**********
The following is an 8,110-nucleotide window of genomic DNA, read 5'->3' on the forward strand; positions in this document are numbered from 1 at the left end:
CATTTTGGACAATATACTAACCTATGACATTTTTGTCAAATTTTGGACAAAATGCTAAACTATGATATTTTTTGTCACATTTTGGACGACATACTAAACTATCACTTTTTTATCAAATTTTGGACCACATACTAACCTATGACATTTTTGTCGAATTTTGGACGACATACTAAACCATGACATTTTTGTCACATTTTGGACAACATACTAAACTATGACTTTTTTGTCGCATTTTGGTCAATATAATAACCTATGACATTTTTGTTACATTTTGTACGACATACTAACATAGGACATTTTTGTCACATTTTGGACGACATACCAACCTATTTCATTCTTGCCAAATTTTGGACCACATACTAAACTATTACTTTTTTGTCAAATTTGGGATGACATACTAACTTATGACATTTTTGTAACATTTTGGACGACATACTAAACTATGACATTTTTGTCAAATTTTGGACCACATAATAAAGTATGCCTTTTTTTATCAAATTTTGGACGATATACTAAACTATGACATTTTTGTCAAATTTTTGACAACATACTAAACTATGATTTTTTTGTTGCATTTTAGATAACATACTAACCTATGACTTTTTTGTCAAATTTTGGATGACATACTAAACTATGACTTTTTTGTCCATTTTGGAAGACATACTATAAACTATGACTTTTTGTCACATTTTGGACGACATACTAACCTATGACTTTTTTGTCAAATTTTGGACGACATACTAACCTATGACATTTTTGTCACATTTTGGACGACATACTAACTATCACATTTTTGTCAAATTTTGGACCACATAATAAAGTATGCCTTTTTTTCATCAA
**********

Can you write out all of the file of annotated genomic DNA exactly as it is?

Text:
The following is an 8,110-nucleotide window of genomic DNA, read 5'->3' on the forward strand; positions in this document are numbered from 1 at the left end:
CATTTTGGACAATATACTAACCTATGACATTTTTGTCAAATTTTGGACAAAATGCTAAACTATGATATTTTTTGTCACATTTTGGACGACATACTAAACTATCACTTTTTTATCAAATTTTGGACCACATACTAACCTATGACATTTTTGTCGAATTTTGGACGACATACTAAACCATGACATTTTTGTCACATTTTGGACAACATACTAAACTATGACTTTTTTGTCGCATTTTGGTCAATATAATAACCTATGACATTTTTGTTACATTTTGTACGACATACTAACATAGGACATTTTTGTCACATTTTGGACGACATACCAACCTATTTCATTCTTGCCAAATTTTGGACCACATACTAAACTATTACTTTTTTGTCAAATTTGGGATGACATACTAACTTATGACATTTTTGTAACATTTTGGACGACATACTAAACTATGACATTTTTGTCAAATTTTGGACCACATAATAAAGTATGCCTTTTTTTATCAAATTTTGGACGATATACTAAACTATGACATTTTTGTCAAATTTTTGACAACATACTAAACTATGATTTTTTTGTTGCATTTTAGATAACATACTAACCTATGACTTTTTTGTCAAATTTTGGATGACATACTAAACTATGACTTTTTTGTCCATTTTGGAAGACATACTATAAACTATGACTTTTTGTCACATTTTGGACGACATACTAACCTATGACTTTTTTGTCAAATTTTGGACGACATACTAACCTATGACATTTTTGTCACATTTTGGACGACATACTAACTATCACATTTTTGTCAAATTTTGGACCACATAATAAAGTATGCCTTTTTTTCATCAA